Dominic Massa /
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NEW ORLEANS Near the end of a 40-minute address about a criminal justice system he says is better than when he took office three years ago, the message from Orleans Parish District Attorney Leon Cannizzaro Tuesday night was clear.

'Please do not allow financial restraints to stifle our progress at this critical stage of the reform,' he said.

Delivering his annual 'State of the Criminal Justice System' address at Gallier Hall, Cannizzaro asked the mayor and City Council to, in essence, put their money where their mouths are and significantly boost the funding for his office.

'We will be unable to continue our current level of output given our dwindling resources.'

But prosecuting criminals is only half the battle, Cannizzaro said. He pointed to recent high-profile killings, including the murder of an innocent 5-year-old girl in Central City, as an example of societal problems he admitted are tough to fight.

'We all know that we will never arrest, prosecute or convict our way out of this crime problem,' he said.

As part of the fight, Cannizzaro says drug counseling, education and job training, as well as diversion programs, can help. Without more of them, he says, the revolving door will only keep swinging.

In addition to new techniques within his office, the district attorney gave credit to partners on the federal level, and he says his office's relationship with the New Orleans Police Department has improved as well.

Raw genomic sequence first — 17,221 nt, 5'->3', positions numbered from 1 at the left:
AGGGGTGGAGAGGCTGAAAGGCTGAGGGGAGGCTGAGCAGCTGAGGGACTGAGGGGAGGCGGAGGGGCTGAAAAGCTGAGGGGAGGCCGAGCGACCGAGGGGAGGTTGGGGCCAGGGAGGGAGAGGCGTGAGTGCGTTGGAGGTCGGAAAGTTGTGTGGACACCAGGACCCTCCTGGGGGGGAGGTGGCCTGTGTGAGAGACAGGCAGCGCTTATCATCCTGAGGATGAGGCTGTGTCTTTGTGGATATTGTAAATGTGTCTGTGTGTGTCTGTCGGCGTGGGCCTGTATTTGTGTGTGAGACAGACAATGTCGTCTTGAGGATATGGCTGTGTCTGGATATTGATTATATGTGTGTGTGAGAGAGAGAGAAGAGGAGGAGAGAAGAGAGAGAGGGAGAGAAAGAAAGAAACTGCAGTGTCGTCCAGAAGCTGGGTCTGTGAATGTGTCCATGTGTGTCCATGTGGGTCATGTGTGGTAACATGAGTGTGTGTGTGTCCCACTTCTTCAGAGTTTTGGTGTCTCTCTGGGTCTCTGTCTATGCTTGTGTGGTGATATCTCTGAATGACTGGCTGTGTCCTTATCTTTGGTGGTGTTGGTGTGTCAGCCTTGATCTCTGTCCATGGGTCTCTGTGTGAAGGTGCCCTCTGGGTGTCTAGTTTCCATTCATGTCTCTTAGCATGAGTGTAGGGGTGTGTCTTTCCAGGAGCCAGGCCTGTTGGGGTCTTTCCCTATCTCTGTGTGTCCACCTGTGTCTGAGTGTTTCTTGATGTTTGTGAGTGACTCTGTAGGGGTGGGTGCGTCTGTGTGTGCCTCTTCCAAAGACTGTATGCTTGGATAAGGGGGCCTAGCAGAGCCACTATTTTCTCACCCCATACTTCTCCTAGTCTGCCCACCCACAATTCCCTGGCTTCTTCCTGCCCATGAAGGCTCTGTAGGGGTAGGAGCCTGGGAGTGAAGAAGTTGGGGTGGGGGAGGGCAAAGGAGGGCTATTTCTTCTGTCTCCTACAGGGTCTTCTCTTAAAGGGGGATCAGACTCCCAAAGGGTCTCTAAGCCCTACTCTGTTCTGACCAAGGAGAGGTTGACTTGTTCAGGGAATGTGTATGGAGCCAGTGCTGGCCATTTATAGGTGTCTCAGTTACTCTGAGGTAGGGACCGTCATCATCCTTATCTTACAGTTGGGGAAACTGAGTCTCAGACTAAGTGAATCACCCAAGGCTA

'The police are making more and better arrests. They are writing better reports and their testimony in court is much improved,' he said.

Cannizzaro says his relationship with the judges is also improving. Last year in his address, he chastised many of them, and challenged them to conduct more jury trials.

'Perhaps I was out of line. Perhaps I was not. Nevertheless we did see an increase in the number of trials that were conducted: 300, a record in the post-Katrina era of our system.'

Most of all, Cannizzaro was passionate in his plea for New Orleanians to remember that issues like poverty, drugs, education and the economy need to be addressed, long term, before real change can happen.

'But if the stakeholders in the criminal justice system are willing to make the tough, sometimes unpopular decisions, then we can make short term gains while we wait for the long term solutions to catch up.'

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